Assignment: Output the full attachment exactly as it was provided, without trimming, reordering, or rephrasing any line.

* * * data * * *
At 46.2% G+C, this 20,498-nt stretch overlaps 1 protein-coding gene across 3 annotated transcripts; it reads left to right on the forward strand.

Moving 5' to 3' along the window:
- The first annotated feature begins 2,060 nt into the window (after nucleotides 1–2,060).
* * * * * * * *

At 46.2% G+C, this 20,498-nt stretch overlaps 1 protein-coding gene across 3 annotated transcripts; it reads left to right on the forward strand.

Moving 5' to 3' along the window:
- The first annotated feature begins 2,060 nt into the window (after nucleotides 1–2,060).